Published March 2, 2022 | Version 1.0
Thesis Open

Model-based Reinforcement Learning for Accelerated Learning From CFD Simulations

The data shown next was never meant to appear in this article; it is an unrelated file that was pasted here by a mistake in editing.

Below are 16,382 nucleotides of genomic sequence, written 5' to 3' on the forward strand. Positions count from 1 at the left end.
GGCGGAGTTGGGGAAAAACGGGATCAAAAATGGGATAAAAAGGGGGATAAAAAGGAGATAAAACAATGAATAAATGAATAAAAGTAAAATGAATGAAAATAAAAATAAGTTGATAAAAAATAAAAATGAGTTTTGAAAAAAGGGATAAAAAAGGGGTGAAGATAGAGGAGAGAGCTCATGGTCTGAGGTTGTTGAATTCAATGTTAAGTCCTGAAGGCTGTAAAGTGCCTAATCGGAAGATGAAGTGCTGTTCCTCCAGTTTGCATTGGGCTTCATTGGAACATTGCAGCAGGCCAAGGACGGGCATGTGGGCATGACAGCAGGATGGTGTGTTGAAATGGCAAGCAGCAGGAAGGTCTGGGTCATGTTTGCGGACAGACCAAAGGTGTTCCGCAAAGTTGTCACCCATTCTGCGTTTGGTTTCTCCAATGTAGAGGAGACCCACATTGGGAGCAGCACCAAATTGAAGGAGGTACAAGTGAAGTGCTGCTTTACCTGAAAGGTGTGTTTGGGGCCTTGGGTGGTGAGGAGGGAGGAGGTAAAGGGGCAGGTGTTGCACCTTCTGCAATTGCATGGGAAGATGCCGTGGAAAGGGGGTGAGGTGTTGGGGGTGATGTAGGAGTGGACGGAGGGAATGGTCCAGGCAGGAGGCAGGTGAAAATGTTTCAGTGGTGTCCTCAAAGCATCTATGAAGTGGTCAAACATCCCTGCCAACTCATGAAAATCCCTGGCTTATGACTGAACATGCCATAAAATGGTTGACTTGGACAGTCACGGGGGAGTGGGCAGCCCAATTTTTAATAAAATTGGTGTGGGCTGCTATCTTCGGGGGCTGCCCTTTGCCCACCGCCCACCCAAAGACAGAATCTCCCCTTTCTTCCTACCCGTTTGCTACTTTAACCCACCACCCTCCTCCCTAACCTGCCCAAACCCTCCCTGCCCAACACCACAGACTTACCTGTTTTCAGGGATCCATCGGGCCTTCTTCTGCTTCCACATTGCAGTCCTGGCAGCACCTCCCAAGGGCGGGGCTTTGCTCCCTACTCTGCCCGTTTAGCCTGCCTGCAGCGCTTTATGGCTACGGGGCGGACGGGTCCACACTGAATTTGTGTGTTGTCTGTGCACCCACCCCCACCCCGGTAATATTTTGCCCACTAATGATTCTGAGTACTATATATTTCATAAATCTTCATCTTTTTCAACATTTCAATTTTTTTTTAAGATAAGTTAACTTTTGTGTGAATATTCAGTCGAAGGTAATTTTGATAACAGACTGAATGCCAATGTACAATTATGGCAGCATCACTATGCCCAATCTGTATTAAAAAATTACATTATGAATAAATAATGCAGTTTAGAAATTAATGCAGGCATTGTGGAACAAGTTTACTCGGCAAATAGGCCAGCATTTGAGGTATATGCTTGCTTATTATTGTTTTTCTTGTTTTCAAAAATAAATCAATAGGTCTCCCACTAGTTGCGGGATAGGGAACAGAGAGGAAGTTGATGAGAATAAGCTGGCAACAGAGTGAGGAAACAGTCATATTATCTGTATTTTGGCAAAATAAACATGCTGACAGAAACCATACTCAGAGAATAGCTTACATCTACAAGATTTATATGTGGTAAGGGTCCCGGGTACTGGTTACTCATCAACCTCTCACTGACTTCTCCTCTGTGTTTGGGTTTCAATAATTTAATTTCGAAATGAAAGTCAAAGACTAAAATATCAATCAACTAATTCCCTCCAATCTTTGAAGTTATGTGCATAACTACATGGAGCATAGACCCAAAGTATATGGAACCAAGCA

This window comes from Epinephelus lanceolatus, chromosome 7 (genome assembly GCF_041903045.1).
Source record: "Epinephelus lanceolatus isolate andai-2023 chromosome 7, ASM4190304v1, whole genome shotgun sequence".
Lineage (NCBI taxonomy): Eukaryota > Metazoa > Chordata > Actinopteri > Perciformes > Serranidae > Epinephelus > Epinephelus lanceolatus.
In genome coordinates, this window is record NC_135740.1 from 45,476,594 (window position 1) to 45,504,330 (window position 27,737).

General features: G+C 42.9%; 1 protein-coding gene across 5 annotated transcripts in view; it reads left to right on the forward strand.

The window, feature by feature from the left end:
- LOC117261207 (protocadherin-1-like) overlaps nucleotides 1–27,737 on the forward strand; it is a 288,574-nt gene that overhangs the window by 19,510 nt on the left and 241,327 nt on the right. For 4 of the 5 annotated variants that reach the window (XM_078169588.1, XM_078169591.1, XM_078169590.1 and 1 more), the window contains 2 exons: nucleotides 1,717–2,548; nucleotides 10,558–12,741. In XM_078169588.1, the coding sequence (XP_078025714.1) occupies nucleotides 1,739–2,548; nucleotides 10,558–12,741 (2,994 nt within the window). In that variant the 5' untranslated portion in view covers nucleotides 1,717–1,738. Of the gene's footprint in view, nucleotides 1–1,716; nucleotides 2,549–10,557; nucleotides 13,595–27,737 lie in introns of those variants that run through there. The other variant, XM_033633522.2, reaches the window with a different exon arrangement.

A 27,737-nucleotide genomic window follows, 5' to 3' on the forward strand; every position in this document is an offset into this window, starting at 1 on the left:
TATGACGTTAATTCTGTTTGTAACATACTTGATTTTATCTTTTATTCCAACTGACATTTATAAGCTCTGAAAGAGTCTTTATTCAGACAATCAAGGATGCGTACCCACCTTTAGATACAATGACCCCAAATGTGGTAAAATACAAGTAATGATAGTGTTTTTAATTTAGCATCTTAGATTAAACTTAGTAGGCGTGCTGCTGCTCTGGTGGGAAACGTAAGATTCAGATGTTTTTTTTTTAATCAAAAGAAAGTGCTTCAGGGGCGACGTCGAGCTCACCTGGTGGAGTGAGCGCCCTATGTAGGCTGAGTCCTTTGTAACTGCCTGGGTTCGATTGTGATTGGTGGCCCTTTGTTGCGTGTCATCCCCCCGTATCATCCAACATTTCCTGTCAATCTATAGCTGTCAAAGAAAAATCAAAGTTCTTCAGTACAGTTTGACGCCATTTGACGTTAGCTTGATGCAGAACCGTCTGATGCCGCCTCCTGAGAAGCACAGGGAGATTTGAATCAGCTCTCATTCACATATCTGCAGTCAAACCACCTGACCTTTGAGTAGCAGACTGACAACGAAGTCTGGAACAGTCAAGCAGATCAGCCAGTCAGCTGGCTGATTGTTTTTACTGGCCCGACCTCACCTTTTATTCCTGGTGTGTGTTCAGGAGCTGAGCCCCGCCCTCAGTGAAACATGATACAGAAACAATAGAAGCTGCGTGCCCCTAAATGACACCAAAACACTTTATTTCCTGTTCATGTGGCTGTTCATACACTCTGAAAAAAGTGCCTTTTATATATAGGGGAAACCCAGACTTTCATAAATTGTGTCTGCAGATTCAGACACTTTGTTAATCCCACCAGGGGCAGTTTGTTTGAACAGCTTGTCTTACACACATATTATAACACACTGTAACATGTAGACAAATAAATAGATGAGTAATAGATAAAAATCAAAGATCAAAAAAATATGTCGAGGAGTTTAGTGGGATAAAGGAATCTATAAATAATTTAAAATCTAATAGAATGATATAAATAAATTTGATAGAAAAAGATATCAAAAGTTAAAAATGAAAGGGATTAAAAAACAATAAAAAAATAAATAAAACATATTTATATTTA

This thesis presents and evaluates an approach for model-based deep reinforcement learning used for active flow control of a 2D flow past a cylinder to accelerate the learning process of the DRL agent. In the wake of a 2D flow past a cylinder, a von Kármán vortex street can be observed. By rotating the cylinder a DRL agent tries to find a proper control law for mitigating the vorticity and therefore the drag and the oscillations of the drag and the lift at the cylinder. Since the DRL agent only has access to 400 fixed pressure sensors on the cylinder's surface a feed-forward neural network is developed for predicting the pressure values of the next state using the pressure from the previous states and the action taken by the agent. The environment model is used autoregressively to predict whole trajectories from only one start state. The presented approach shows the general feasibility of model-based trajectory sampling for active flow control using DRL. Furthermore, the influence of the number of subsequent previous states used for the prediction of the next state is investigated, showing that more subsequent states yield a better prediction accuracy. Also, the reduction of the number of pressure sensors used for the environment model input is investigated considering the memory consumption and prediction accuracy. The resulting model predicts the next state containing 400 pressure values, as well as the drag and lift coefficient from 30 subsequent time steps containing only 16 pressure values plus the action. The influence of the number of neurons per hidden layer has also been examined, revealing that the prediction accuracy rises with a rising number of neurons per hidden layer but the models have not been able to provide a stable and promising DRL training. Although the tested neural network architectures are not sufficient enough for conducting a working model-based DRL training run, this thesis reveals several pitfalls and challenges of environment modeling for this flow problem and proposes the next steps to take from here.



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